Fresh out of dental college in Mumbai, Sameer Bhole got an opportunity to volunteer with underprivileged communities in Byculla and Dharavi through the Nagapada Neighbourhood House. It turned out to be a career-defining moment.
Describing the experience, Prof. Sameer Bhole told Indian Link, “My undergraduate degree gave me thorough grounding in technical and technique-oriented components of dentistry, but I had limited exposure to the human aspects of oral health. It was only when I worked with people from lower socio-economic backgrounds that I had exposure to social determinants and their influence on oral health and health overall. For those underprivileged, oral health and health are impacted, leading to poorer overall health outcomes.”
With interest in Preventive and Public Dentistry, Prof. Bhole sought to study health inequalities and integration of oral health with general health and vice versa.
“In the practice of health sciences, the mouth is often treated separate to the body, when in fact the mouth is very much an integral part of it,” he noted.
He soon enrolled in a Master’s degree in Preventive and Public Health Dentistry at the University of Sydney. Thus began an illustrious career across many nations, eventually returning to Australia to establish himself in the public oral health system.
Prof. Bhole has since dedicated his career to improving oral health for disadvantaged populations with a specific focus on health inequities and reducing access. He has made a significant contribution to the field of dentistry with a focus to improve access for safe and quality oral health care for the vulnerable and those at risk.
Working as the Clinical Director of one of the largest oral health services in NSW – which includes the Sydney Dental Hospital – he provides leadership and strategic direction for the provision of dental care for an eligible population.
“I am delighted with the AM honour given to me this year, but also deeply humbled,” Prof. Bhole said. “This is a prestigious award not just for me but everyone who has guided me and worked with me over the last four decades.”
He is particularly grateful for his stint in Papua New Guinea. “Those early years provided a solid foundation. My first posting was in Lae, where I was the only surgeon for a population of 1 million. I learnt a lot about preventative aspects of public health and what is required to support the people,” he reminisced.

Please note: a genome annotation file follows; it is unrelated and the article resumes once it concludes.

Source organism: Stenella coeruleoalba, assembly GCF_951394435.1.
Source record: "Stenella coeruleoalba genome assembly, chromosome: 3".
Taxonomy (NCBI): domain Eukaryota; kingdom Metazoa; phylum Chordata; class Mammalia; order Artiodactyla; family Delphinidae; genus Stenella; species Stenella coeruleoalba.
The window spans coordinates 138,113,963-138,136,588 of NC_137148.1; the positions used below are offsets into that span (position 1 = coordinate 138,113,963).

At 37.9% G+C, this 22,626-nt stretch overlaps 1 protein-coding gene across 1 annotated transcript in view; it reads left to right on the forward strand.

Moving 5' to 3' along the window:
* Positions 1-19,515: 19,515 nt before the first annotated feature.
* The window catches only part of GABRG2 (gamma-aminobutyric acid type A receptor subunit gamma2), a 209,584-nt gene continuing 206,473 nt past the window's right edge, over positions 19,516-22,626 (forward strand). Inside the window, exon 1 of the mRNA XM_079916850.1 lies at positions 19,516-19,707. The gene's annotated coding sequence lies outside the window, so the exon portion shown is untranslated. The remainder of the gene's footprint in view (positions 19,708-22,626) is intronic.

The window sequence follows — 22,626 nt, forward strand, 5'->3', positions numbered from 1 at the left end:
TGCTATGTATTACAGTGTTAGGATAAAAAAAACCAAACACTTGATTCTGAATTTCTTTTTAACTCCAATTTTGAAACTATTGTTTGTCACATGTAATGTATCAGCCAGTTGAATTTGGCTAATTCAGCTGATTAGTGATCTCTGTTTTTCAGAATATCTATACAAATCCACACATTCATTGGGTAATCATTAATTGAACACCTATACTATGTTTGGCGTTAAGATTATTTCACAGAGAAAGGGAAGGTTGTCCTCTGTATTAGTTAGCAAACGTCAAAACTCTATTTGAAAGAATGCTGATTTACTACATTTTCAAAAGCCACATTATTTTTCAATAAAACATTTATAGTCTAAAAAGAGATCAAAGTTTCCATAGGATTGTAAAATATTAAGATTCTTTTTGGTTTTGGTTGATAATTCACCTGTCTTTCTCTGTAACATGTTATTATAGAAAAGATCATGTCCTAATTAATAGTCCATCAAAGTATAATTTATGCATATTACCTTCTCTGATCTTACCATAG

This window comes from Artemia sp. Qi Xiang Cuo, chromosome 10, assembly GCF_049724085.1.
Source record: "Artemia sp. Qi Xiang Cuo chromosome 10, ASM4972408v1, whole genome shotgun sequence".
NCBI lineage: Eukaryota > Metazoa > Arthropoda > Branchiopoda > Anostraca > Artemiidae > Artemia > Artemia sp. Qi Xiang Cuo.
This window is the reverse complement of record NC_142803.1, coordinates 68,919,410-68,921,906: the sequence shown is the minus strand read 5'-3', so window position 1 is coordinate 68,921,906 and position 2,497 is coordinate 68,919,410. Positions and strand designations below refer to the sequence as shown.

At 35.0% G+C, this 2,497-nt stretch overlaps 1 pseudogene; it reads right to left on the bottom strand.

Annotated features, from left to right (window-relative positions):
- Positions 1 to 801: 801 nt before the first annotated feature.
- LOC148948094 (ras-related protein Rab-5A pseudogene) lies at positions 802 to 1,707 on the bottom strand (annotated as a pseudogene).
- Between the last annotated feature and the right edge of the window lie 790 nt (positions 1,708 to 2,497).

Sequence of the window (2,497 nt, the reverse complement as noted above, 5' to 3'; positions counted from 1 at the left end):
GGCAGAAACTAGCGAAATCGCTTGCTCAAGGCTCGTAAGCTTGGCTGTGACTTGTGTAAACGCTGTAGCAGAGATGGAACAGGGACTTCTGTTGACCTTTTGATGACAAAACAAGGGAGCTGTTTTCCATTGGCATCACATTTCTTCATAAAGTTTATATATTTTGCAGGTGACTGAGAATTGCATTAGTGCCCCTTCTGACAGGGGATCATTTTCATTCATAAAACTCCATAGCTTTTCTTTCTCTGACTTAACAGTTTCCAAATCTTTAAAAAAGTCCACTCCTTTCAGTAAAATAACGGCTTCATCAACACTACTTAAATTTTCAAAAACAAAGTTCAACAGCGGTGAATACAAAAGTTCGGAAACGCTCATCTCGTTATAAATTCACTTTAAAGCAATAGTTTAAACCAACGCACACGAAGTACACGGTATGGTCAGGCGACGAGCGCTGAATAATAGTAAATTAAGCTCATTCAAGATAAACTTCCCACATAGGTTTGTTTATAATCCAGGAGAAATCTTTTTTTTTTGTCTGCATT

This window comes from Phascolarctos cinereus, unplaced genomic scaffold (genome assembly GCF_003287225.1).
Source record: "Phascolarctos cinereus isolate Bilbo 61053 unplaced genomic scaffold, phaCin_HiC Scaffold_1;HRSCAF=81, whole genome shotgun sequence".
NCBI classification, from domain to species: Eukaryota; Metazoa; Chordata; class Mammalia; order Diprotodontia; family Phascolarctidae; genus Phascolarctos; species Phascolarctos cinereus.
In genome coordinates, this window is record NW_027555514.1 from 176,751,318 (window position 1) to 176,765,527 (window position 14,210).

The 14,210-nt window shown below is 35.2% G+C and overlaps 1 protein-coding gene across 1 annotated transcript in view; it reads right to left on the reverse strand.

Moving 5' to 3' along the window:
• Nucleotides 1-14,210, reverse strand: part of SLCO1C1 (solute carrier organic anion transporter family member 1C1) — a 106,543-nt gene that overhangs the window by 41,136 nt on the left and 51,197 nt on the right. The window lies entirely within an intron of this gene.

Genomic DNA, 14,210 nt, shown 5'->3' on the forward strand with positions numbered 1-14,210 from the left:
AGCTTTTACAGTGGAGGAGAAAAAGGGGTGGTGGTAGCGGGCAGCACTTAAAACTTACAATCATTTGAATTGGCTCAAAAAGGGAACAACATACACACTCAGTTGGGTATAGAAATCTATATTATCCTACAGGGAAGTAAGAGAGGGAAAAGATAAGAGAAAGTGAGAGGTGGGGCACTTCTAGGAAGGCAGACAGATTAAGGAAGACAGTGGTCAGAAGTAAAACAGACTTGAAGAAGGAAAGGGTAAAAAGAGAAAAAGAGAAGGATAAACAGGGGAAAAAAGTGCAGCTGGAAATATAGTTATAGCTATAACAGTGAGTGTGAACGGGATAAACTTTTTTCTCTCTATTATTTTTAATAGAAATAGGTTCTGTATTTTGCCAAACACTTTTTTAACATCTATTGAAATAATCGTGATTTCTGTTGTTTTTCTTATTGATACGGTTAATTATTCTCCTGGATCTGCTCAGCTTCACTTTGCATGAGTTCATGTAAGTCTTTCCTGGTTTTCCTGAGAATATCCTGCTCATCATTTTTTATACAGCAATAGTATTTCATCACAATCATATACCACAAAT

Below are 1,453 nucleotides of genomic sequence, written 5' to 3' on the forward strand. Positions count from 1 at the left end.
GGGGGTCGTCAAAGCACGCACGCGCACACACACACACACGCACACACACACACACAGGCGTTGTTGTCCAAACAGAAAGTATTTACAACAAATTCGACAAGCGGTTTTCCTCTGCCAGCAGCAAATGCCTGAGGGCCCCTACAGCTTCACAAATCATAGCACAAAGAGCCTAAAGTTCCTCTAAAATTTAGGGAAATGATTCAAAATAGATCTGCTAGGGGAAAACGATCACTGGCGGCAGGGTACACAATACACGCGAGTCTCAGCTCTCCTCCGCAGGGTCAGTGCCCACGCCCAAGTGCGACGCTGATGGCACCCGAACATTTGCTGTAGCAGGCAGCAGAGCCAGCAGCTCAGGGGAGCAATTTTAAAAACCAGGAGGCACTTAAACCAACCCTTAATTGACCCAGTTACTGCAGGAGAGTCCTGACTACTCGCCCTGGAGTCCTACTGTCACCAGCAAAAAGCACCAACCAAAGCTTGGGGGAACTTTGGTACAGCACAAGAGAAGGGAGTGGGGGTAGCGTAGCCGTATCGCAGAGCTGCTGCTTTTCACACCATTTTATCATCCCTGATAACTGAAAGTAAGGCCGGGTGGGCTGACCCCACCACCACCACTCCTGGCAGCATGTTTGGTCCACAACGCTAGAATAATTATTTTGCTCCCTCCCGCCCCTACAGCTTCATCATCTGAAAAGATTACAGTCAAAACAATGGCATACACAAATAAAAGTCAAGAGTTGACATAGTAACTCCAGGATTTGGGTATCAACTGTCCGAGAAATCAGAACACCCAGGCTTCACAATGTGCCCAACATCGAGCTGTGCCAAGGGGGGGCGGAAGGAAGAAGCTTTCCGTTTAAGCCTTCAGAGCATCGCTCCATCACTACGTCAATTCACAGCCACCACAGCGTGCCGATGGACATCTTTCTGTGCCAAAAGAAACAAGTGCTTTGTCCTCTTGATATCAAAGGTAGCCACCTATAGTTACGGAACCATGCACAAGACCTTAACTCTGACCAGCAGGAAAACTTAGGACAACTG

Here, Prof. Bhole also worked extensively in the sphere of oral cancer and dental trauma. He was appointed Deputy Director at Port Moresby, moving to Singapore to teach public health and eventually moved to Australia.
As the inaugural director for oral health of the South West Sydney region, he set about creating the public dental service to cater to the special needs of the lower socio-economic groups. “That was where my career in Australia began,” he recalled.
A board-registered specialist in Dental Public Health, he has practised dentistry and contributed to oral health policy, strategy and education in several countries including Singapore, Papua New Guinea, India and Australia. He participated in Operation Safe Haven, a needs-based program for refugees from East Timor and Kosovo.
Since 2009, Prof. Bhole has also been an assessor for the Australian Council on Healthcare Standards.
Prof. Bhole presently holds an honorary clinical professor appointment at the University of Sydney and is the inaugural fellow of the Royal Australasian College of Dental Surgeons in the specialist stream of Dental Public Health.
His contribution to dental science has also been recognised through prestigious fellowships from the Pierre Fauchard Academy, International College of Dentists and Academy of Dentists International.
Besides supporting clinical training for future dentists, oral health therapists and dental specialists, he has extensive interests in academia with over 70 international peer-reviewed papers and book chapters.
Prof. Samer Bhole is also very active in Sydney’s Marathi community.
Advising fellow Indian immigrants, Prof. Bhole recommends making the most of opportunities that come your way, however small they may be.
“Australia is a land of opportunity and there are many pathways to get to your chosen destination,” he observed. “We need to learn to grab every opportunity to contribute. When I first came to Australia, I did a lot of odd jobs in retail, where the focus was on quality customer service. Those lessons proved to be invaluable.”